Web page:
Usually the murderer in a book is the one you least suspect and when this is revealed some incidentals of the story show you how you should have known it was him or her all along. In this case we come to better appreciate the complexity of the narrator and why she was chosen for the job. Read the rest of this entry ?

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Hounded – “Bait and Switch”

November 16, 2014

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Hounded by David Rosenfelt, Minotaur Books, Sold by: Macmillan

Buy directly from Amazon for $14.95: Hounded (An Andy Carpenter Novel)

This book is not what I expected from the title or from the cover. It is about a Perry Mason like, wealthy defense attorney, who goes to bat for his friend, a police captain accused of murder.

I liked the breezy dialogue and though there were a few too many characters, they all tied together in the trial’s closing statement. Best of all there was some real heart. The dead victim has a son who the attorney comes to feel fatherly toward. Read the rest of this entry ?

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Emily & Herman – “A Literary Romance”

November 12, 2014

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Emily & Herman by John Healey,  Arcade Publishing. $17. 54

BUY DIRECTLY FROM AMAZON. CLICK: Emily & Herman: A Literary Romance

Let me begin in left field. I am recently doing a book on Houdini where he has a talk with a modern magician, Teller. In Houdini’s day audiences would attribute magic to a supernatural cause. Teller supports a magic that gives the audience the appearance of  free will (but the illusion depends on its thinking as the magician wants it to). Spiritual or no? Free Will or not? Read the rest of this entry ?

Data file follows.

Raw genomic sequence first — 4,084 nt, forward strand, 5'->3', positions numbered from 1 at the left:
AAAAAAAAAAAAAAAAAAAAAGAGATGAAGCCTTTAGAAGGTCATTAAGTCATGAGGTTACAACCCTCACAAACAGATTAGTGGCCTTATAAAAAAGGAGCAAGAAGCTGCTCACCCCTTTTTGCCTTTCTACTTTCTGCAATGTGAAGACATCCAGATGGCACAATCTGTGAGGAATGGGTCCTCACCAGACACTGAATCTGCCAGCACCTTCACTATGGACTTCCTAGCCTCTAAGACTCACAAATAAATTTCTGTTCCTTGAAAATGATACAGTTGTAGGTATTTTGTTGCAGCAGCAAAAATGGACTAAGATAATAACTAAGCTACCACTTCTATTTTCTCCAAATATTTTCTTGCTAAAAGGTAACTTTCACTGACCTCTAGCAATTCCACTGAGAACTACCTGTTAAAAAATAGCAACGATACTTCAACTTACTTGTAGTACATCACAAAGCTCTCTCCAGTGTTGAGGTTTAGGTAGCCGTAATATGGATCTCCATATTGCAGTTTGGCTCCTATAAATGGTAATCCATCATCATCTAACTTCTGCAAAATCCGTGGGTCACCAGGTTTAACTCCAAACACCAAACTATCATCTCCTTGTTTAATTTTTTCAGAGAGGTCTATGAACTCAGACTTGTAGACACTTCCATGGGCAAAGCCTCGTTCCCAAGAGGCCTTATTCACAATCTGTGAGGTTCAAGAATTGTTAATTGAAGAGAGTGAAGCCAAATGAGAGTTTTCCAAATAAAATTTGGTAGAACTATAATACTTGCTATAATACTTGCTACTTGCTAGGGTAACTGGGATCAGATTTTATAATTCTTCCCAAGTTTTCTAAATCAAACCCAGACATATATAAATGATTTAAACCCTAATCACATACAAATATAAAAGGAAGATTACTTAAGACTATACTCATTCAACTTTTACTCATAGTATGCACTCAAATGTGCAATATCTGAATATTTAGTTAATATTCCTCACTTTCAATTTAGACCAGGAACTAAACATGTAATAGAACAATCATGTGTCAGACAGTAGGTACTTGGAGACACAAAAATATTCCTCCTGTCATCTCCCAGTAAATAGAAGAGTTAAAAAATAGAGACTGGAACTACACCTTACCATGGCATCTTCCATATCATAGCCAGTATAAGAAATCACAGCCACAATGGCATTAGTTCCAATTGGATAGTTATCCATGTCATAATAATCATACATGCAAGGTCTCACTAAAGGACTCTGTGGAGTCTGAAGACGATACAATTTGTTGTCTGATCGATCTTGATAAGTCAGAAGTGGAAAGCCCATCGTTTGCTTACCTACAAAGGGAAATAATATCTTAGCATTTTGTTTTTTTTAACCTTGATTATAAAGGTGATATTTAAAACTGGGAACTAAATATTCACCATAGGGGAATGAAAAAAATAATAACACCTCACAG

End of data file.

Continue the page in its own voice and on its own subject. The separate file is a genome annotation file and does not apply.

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Magic Mirror – “E-Books Have Arrived”

October 7, 2014

Magic Mirror

Magic Mirror

File Size: 405 KB

Print Length: 226 pages

Publisher: booksBnimble (August 13, 2013)

Sold by: Amazon Digital Services, Inc.

Buy directly from Amazon. Click: Magic Mirror: A Parisian Mystery (Georgia Lee Maxwell #1) (The Georgia Lee Maxwell Series)

Times they are a changing. It used to be (a couple years ago) that the new technology opened the floodgates to anyone and everyone, whether they had something to say or not, whether they were talented writers or not. But Magic Mirror is a sophisticated tale of good storytelling, great location, plot twists and a theme that starts out strong and gets stronger and stronger, until (like the image of a mirror) it stares the reader in the face at the end. Read the rest of this entry ?

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Death by Hitchcock – “Good Evening!”

August 24, 2014

Hitch

by Elissa Durwood Grodin

Print Length: 174 pages

Publisher: Cozy Cat Press (June 1, 2014)

Sold by: Amazon Digital Services, Inc.

Kindle: $2.99, Paperback: $13.46

Buy from Amazon. Click Here:  Death by Hitchcock: An Edwina Goodman Mystery

Love the title and the classic film background. This is an author who knows movies. My quarrel: she doesn’t use their plot twists to affect the book’s. So the great title and the festival back story are wasted.

I did like the documentary movie within the story and the narrator’s astronomy background. But the author needs to give readers more credit.

This book will be picked up by people who remember sitting in a dark theater or a classroom on campus at night. Will remember watching films we have seen many times before, as if our lives depended on the lines to be spoken. And they did.

3 out of 5_edited-1